Wilson Gray hwgray at GMAIL.COM
Thu May 1 15:18:02 UTC 2008

Hmm. Is a knock-off necessarily a rip-off? I've never considered that
question, before. It's something to think about. I say that a
knock-off is *not* necessarily a rip-off. It's like (inter)national
brand vs. store brand. The store brand is a knock-off and you know
that it is. If you buy it, it's not because you're not going to
discover that you've bought a Relax instead of a Rolex until you step
out of the shadows into the sunlight and the guy has vanished down the
subway entrance.


On Thu, May 1, 2008 at 10:44 AM, Charles Doyle <cdoyle at uga.edu> wrote:
> ---------------------- Information from the mail header -----------------------
>  Sender:       American Dialect Society <ADS-L at LISTSERV.UGA.EDU>
>  Poster:       Charles Doyle <cdoyle at UGA.EDU>
>  Subject:      Re: "suave"
>  -------------------------------------------------------------------------------
>  A (well-coifed female) student informs me that, in addition to the 69-cent bottles of Suave shampoo (available in several colors and flavors), there exists a somewhat pricier line of so-called "Suave Professional" products, each bottle of which bears a reference to an analogous prestige brand that is being emulated.
>  But that situation doesn't exactly qualify as a "knockoff" either, does it? (I assume the fakery of a genuine knockoff is surreptitious.)
>  --Charlie
>  _____________________________________________________________
>  ---- Original message ----
>  >Date: Wed, 30 Apr 2008 10:24:53 -0400
>  >From: Wilson Gray <hwgray at GMAIL.COM>
>  >Subject: Re: "suave"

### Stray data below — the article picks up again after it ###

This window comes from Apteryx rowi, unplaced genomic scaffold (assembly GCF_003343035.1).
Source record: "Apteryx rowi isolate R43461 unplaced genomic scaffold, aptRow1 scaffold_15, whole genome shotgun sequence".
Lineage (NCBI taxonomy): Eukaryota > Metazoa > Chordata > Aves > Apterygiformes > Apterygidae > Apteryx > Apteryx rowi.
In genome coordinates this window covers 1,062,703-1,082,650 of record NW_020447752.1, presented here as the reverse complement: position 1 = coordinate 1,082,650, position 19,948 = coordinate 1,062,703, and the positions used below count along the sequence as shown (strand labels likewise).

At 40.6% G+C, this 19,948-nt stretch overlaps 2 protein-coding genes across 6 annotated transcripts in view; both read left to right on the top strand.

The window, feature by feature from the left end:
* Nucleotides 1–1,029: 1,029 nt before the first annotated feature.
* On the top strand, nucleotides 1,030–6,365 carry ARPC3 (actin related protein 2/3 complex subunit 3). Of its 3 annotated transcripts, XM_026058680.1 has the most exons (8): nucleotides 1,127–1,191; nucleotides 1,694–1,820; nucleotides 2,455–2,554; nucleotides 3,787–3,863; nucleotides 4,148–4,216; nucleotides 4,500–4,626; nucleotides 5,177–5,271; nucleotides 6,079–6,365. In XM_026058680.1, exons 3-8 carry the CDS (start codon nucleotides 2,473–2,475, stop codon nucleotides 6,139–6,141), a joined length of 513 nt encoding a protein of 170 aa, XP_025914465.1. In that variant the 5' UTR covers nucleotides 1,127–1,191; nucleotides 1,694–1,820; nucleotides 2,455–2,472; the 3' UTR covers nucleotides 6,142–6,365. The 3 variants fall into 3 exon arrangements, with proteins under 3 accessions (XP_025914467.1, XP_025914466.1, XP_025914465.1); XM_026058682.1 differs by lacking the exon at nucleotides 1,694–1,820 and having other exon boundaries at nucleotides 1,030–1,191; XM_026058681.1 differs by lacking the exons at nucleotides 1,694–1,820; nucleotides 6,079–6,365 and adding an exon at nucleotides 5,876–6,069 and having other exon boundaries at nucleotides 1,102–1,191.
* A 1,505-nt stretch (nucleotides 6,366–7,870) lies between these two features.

>  >
>  >He's just making that up, Charlie. I doubt that anybody - i.e. *I* don't - connects "suave" with Suave.
>  and what does he mean when he refers to "a line of *knockoff* shampoos"? I know that the "Relax" watch that you can buy from New york sidewalk vendors is a knockoff of the Rolex watch. But in what sense is the brand name of a line of hair products a "knockoff" of an adjective?
>  >
>  >-Wilson
>  >
>  >On Wed, Apr 30, 2008 at 9:59 AM, Charles Doyle <cdoyle at uga.edu> wrote:
>  >>
>  >>  From the mystery novel _The Lost Van Gogh_, by A. J. Zerries (2006):  "The French dealer was everything 'suave' used to stand for, before a line of knockoff shampoos irreversibly debased the word" (p. 144).
>  >>
>  >>  I'd never noticed or considered the purported debasing of "suave." I wonder if it has really happened. How common is it that the use of a word as a brand name affects the word's connotations?
>  >>
>  >>  --Charlie
>  ------------------------------------------------------------
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